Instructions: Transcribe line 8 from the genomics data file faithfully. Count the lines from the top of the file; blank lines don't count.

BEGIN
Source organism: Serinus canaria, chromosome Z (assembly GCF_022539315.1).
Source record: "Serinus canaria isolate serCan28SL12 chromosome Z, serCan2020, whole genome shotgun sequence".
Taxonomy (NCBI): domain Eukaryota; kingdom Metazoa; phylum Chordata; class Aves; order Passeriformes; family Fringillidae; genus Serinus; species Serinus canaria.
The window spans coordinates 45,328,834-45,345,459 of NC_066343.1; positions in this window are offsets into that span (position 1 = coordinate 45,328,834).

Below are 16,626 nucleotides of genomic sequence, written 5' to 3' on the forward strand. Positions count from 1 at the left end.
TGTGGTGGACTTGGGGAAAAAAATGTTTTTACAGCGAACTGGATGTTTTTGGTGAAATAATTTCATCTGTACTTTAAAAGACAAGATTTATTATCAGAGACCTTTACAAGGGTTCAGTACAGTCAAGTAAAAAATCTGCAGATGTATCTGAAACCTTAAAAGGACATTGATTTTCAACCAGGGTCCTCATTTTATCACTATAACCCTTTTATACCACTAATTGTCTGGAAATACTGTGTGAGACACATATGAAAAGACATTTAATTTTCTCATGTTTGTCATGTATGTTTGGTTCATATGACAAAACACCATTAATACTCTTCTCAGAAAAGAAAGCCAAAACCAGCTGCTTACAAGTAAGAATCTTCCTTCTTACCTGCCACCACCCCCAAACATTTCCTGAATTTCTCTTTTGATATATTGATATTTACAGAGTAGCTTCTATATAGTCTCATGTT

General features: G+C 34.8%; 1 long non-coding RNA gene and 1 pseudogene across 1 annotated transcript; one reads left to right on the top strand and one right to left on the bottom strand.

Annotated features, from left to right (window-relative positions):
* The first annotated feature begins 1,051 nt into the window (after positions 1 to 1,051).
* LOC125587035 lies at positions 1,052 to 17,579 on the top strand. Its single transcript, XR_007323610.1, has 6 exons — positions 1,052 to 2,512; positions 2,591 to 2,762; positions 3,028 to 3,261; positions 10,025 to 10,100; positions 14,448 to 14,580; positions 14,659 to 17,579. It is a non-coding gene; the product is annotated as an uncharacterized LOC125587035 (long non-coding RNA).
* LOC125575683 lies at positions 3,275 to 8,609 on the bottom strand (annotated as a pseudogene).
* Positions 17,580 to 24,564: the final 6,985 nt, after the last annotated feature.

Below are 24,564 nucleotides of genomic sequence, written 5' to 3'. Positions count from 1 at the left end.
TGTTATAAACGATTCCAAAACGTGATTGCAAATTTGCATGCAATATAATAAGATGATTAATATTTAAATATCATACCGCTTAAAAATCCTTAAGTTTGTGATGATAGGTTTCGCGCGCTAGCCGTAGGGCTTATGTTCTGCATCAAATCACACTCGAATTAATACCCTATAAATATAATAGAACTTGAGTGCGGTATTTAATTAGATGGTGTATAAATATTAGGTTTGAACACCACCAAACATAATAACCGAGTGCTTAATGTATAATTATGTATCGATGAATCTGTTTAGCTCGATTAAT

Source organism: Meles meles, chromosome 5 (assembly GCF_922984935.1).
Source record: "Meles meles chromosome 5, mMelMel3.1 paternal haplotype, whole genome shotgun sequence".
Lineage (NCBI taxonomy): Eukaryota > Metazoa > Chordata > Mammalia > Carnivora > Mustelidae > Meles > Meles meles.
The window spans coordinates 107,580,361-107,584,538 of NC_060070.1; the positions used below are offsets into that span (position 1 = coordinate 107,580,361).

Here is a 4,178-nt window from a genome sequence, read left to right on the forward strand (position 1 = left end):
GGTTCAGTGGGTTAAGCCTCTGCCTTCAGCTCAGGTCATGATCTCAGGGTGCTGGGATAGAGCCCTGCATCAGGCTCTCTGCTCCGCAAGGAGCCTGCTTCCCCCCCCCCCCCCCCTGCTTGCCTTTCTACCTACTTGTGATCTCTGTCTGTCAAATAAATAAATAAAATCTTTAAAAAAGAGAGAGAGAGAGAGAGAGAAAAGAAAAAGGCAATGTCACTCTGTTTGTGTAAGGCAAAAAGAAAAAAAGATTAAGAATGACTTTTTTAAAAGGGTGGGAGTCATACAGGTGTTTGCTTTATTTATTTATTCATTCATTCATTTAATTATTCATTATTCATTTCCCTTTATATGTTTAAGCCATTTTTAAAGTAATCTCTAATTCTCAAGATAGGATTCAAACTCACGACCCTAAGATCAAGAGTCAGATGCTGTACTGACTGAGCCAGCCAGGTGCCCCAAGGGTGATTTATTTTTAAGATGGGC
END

Annotated features, from left to right (window-relative positions):